*restrictive*, i.e. has an extra regulation or two.  In this sense, yes, 
the Chassidim are demanding a higher standard, and the non-Chassidic 
world *is* being a little less careful.  

Aliza Berger


From: Hayim Hendeles <hayim@...>
Date: Wed, 14 Dec 94 10:01:28 -0800
Subject: The Value of Secular Studies

	The RAMBAM (Maimonides) in his Perush ha-Mishnayot (Explanation 
	of the Mishnah) explains:

	   "You should know that the ratio of the diameter of a circle
	   to its circumference is not known and can never be stated
	   with accuracy.  This is not due to any lack of understanding ...
	   As this can never be known except as an approximation 
	   they (chaza"l, the Rabbis of the Mishnah and Gemara)
	   rounded it off the to the nearest whole number and said that 
	   "anything which has circumference of 3 tefachim has a 
	   diameter of one tefach" and they rely on this wherever the 
	   Torah requires a measurement."

	   In addition to the subject matter this also provides one more
	indication, as if that were needed, of the RAMBAM's study and
	knowledge of the science available in his day and of the importance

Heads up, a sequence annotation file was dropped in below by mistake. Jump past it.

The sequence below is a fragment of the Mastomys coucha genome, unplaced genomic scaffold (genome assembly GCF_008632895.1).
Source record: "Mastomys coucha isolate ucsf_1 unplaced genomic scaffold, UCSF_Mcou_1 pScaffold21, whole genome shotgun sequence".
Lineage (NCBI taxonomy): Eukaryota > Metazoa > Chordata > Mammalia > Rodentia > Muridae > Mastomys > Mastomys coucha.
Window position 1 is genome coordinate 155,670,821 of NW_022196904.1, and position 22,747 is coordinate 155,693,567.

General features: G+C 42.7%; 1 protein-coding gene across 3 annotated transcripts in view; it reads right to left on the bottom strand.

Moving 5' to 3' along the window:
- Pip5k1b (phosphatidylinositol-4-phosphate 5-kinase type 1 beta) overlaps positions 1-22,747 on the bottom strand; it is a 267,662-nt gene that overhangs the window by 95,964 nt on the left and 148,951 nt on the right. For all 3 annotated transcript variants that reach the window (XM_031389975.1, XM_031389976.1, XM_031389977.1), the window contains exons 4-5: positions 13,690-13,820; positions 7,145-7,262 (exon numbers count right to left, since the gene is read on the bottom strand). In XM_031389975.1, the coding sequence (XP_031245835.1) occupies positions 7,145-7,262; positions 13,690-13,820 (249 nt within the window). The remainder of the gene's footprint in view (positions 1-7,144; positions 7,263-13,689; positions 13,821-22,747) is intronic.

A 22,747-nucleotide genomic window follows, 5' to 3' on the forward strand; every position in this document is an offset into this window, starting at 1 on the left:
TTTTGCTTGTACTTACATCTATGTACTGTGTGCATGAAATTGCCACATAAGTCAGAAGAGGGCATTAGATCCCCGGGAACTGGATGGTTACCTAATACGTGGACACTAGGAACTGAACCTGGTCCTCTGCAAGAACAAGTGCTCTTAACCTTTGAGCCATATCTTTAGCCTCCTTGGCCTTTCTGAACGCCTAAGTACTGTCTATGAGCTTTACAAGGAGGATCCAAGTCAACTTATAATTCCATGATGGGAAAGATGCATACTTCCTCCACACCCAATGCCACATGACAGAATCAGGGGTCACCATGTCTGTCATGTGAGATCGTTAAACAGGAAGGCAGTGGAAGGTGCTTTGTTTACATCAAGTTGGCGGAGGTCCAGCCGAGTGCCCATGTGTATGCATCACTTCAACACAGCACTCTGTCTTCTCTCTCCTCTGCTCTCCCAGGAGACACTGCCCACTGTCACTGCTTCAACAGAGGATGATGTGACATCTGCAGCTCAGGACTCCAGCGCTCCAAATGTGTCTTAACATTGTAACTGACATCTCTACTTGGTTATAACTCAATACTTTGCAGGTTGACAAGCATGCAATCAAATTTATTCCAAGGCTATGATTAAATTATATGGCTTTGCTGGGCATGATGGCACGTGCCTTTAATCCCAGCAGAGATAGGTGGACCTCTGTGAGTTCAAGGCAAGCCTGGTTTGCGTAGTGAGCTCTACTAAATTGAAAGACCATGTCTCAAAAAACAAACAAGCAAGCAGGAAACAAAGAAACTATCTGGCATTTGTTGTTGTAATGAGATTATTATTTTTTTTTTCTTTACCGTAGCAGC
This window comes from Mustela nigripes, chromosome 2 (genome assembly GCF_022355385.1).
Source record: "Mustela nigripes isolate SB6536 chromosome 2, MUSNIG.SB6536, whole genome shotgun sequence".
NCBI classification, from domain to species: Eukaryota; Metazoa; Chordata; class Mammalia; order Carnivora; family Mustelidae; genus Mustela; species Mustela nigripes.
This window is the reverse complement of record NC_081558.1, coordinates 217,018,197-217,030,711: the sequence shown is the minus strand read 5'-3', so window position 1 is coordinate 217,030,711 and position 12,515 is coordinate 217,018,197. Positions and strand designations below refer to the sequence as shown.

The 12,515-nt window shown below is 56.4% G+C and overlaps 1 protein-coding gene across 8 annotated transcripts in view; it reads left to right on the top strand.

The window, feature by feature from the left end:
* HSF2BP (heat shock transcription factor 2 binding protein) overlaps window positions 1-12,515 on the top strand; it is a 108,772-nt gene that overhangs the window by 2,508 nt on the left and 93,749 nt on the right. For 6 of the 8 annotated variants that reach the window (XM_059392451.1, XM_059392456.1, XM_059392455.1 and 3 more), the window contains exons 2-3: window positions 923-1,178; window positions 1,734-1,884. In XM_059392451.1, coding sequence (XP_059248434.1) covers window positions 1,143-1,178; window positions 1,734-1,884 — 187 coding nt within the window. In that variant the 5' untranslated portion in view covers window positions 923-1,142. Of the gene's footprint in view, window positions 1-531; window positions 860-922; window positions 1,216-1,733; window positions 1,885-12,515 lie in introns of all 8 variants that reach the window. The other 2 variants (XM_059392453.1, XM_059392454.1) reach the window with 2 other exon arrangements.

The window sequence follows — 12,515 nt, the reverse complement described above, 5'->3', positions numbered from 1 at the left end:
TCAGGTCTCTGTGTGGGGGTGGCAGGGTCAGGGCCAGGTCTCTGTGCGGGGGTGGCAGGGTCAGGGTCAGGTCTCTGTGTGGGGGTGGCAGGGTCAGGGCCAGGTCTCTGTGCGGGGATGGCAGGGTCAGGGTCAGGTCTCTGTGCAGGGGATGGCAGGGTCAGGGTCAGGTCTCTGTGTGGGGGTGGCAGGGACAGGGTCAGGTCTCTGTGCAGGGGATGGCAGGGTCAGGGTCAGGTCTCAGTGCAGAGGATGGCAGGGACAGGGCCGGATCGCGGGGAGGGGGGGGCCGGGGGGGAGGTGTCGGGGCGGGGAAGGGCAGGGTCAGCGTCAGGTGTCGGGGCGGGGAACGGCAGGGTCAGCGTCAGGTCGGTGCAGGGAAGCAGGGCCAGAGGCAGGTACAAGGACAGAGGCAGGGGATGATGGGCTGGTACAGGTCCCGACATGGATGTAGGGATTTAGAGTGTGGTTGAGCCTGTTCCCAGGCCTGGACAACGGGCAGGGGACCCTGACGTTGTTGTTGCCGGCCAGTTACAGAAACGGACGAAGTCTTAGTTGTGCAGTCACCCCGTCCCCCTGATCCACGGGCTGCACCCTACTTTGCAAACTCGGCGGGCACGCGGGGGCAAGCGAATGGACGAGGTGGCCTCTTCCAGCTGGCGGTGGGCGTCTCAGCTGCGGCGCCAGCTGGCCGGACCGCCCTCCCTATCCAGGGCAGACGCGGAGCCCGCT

of the study of science to the study of Torah.

	Abe Lebowitz

Pardon me for being the devil's advocate here, but I can't resist the
bait. How does this example tell me anything about the "importance of
the study of science to the study of Torah"? Aside from my ignorance,
why would I be any worse off if I did not know any math, and believed
the value of PI to be exactly 3. So what? And even if I were told
that this so-called-science has established a value of 3.14, and
I couldn't reconcile it with my literal interpretation of the Bible,
so what?

Sure it's a nice tidbit to know that PI is really irrational, whose
value is in the neighborhood of 3.14, and Chazal only used an estimation
when using the value 3, but I don't follow the poster's point that
"this establishes the importance of the study of science to Torah".

Hayim Hendeles


From: "Yaakov Menken" <ny000548@...>
Date: Thu, 15 Dec 94 13:53:01 -0500
Subject: Re: The very first syag

>>From: <jeremy@...> (Jeremy Nussbaum)
>Subject: Re: The very first Syag
>> >From: Michael Shimshoni <MASH@...>
>> >The very first game of telephone tag: